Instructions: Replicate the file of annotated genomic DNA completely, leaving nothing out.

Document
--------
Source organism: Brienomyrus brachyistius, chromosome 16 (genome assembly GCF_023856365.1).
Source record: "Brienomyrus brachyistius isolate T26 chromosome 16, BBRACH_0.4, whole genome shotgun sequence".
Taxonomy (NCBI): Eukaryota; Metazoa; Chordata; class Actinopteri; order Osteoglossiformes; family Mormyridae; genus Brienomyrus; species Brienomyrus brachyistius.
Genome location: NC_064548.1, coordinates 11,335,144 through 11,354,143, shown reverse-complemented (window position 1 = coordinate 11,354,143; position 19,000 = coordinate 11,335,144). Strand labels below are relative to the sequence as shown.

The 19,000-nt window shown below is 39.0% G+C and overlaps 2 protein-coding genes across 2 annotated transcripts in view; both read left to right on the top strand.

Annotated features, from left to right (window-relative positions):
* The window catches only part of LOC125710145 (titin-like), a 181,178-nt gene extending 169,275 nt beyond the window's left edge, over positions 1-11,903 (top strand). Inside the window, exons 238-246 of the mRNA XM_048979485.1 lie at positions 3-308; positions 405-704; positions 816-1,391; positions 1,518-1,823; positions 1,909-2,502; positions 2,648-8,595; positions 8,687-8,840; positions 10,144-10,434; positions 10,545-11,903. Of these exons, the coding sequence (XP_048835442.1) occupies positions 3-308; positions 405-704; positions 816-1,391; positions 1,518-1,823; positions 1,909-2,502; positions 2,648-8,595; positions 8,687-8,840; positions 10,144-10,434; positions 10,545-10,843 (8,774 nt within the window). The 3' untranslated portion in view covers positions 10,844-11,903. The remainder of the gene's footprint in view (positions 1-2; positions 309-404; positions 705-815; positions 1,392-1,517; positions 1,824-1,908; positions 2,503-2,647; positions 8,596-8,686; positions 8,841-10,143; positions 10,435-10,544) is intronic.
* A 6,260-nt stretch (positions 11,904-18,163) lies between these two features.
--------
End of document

Source organism: Brienomyrus brachyistius, chromosome 16 (genome assembly GCF_023856365.1).
Source record: "Brienomyrus brachyistius isolate T26 chromosome 16, BBRACH_0.4, whole genome shotgun sequence".
Taxonomy (NCBI): Eukaryota; Metazoa; Chordata; class Actinopteri; order Osteoglossiformes; family Mormyridae; genus Brienomyrus; species Brienomyrus brachyistius.
Genome location: NC_064548.1, coordinates 11,335,144 through 11,354,143, shown reverse-complemented (window position 1 = coordinate 11,354,143; position 19,000 = coordinate 11,335,144). Strand labels below are relative to the sequence as shown.

The 19,000-nt window shown below is 39.0% G+C and overlaps 2 protein-coding genes across 2 annotated transcripts in view; both read left to right on the top strand.

Annotated features, from left to right (window-relative positions):
* The window catches only part of LOC125710145 (titin-like), a 181,178-nt gene extending 169,275 nt beyond the window's left edge, over positions 1-11,903 (top strand). Inside the window, exons 238-246 of the mRNA XM_048979485.1 lie at positions 3-308; positions 405-704; positions 816-1,391; positions 1,518-1,823; positions 1,909-2,502; positions 2,648-8,595; positions 8,687-8,840; positions 10,144-10,434; positions 10,545-11,903. Of these exons, the coding sequence (XP_048835442.1) occupies positions 3-308; positions 405-704; positions 816-1,391; positions 1,518-1,823; positions 1,909-2,502; positions 2,648-8,595; positions 8,687-8,840; positions 10,144-10,434; positions 10,545-10,843 (8,774 nt within the window). The 3' untranslated portion in view covers positions 10,844-11,903. The remainder of the gene's footprint in view (positions 1-2; positions 309-404; positions 705-815; positions 1,392-1,517; positions 1,824-1,908; positions 2,503-2,647; positions 8,596-8,686; positions 8,841-10,143; positions 10,435-10,544) is intronic.
* A 6,260-nt stretch (positions 11,904-18,163) lies between these two features.